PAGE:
Hiring kayaks is a fun, unusual option for discovering the UNESCO-protected nature reserve, if you feel like a change from endless wandering by foot.
Stop off at the lagoon village of Lehde, or the cute fishing village of Leipe, for a peek at rural German life at its most peaceful.
11. Tropical islands resort
A strange concept for a resort, perhaps, but Tropical Islands is a fantastic place to spend the day with the family, once you’ve exhausted all the manifold cultural attractions around the capital.
Make this a day to relax, and splash about in the largest indoor pool in Europe.
Housed inside an old aircraft hangar, the Tropical Islands resort has plenty to keep kids and adults alike occupied for the day – waterfalls, lagoons and a tempting array of waterslides.
The lido in Wandlitzsee is a bit of a hidden spot – but it’s so close to Berlin that you wouldn’t believe it.
It’s certainly a relaxing place to spend a day out: simply pack a picnic and soak in the tranquillity of the lakeside area.
If you feel like doing something more active, there are rowing boats available for hire, and of course there are plenty of swimming options – as well as diving boards if that floats your boat.
There are different areas to set up camp, so if you’d prefer a bit more of an escape, you can head further round the lake for more peace and quiet.
13. Brandenburg an der Havel
Brandenburg an der Havel is just the thing for outdoor lovers, with its lakes, nature and myriad walkable attractions.
The town centre is worth having a look around, and for a thrilling ride visitors should hop on the small tram that hurtles around the streets.
Check out the old market square, marvel at the stilted constructions on the riverside – and if you’re still looking for things to do, then browse the local wine shop, Belmondo.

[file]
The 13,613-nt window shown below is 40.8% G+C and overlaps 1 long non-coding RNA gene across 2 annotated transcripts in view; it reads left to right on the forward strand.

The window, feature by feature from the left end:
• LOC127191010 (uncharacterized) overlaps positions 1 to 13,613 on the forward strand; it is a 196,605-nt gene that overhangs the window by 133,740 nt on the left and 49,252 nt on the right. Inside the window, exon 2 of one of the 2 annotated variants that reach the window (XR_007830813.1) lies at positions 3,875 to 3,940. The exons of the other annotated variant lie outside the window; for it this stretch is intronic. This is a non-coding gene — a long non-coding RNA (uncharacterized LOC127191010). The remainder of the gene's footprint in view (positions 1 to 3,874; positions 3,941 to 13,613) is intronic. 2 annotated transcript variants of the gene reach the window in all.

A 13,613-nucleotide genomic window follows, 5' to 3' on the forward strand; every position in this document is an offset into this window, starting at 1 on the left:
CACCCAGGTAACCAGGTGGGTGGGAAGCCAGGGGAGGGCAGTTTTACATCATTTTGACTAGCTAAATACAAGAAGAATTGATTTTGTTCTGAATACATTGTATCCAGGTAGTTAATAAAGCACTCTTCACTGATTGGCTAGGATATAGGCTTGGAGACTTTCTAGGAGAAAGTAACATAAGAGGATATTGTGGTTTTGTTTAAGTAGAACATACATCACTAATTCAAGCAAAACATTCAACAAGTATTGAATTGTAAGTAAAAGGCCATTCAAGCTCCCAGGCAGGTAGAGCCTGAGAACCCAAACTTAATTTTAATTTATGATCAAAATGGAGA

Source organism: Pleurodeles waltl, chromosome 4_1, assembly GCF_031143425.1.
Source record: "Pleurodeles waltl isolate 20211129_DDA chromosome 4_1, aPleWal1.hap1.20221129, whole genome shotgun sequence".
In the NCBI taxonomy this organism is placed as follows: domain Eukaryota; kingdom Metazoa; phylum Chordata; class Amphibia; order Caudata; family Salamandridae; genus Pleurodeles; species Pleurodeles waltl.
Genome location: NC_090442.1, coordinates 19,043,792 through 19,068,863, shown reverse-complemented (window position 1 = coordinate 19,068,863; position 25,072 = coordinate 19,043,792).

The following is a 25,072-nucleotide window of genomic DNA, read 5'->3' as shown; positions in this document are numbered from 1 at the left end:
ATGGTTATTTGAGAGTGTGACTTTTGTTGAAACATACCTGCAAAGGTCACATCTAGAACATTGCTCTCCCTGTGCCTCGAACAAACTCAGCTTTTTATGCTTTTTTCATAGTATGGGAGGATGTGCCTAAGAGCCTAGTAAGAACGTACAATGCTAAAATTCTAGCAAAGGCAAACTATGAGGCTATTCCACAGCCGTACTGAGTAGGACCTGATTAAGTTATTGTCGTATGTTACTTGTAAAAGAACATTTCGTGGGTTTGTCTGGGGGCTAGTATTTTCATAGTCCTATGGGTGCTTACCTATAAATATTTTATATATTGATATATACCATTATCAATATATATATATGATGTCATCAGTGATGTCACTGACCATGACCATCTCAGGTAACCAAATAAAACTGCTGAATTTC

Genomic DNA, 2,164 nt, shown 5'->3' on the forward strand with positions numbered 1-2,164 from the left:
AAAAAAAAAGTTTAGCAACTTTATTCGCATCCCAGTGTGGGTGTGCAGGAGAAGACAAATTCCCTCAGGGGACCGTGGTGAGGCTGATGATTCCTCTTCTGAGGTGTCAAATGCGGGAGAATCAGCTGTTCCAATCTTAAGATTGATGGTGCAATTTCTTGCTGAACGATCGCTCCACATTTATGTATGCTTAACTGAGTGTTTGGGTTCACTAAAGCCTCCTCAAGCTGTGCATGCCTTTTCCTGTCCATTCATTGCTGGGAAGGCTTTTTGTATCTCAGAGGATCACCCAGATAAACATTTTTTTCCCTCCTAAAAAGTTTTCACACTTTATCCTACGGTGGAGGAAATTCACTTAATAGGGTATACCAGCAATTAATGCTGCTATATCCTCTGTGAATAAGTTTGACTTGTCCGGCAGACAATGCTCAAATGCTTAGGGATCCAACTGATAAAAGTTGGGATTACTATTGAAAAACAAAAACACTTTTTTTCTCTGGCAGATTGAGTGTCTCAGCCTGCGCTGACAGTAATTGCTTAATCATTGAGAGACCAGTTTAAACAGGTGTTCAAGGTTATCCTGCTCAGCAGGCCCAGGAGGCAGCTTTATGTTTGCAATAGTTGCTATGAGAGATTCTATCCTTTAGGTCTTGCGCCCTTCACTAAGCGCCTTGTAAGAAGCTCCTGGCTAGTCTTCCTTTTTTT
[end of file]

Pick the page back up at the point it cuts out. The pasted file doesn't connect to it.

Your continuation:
Take yourself up to the highest point of the city for spectacular views of greenery interspersed with red roofs peeking through.
14. Saxon Switzerland National Park
On the fringes of the Elbe River lies Saxon Switzerland National Park – a popular spot for German locals, but lesser known by the tourist masses.
Densely forested paths trickle throughout the park, but one of the key highlights of the place is the Bastei Bridge.
Crafted among the limestone pillars that the park is famous for, the bridge forms an imposing and impressive mark on the landscape.
There are great views from the bridge itself, too: panoramic vistas of the tree-carpeted Elbe Valley.
15. Devil’s Bridge
As the name might suggest, the Devil’s bridge (Rackotzbrücke in German) is another place where the main attraction is a bridge.
Arching attractively over the water, if you see it from just the right spot in calm waters you can get a great picture of a perfectly circular reflection – and in autumn, the red and gold of the trees show the place in a gorgeous backdrop.
It’s housed in the Azalea and Rhododendron park, was commissioned in 1860 – and has been delighting visitors ever since.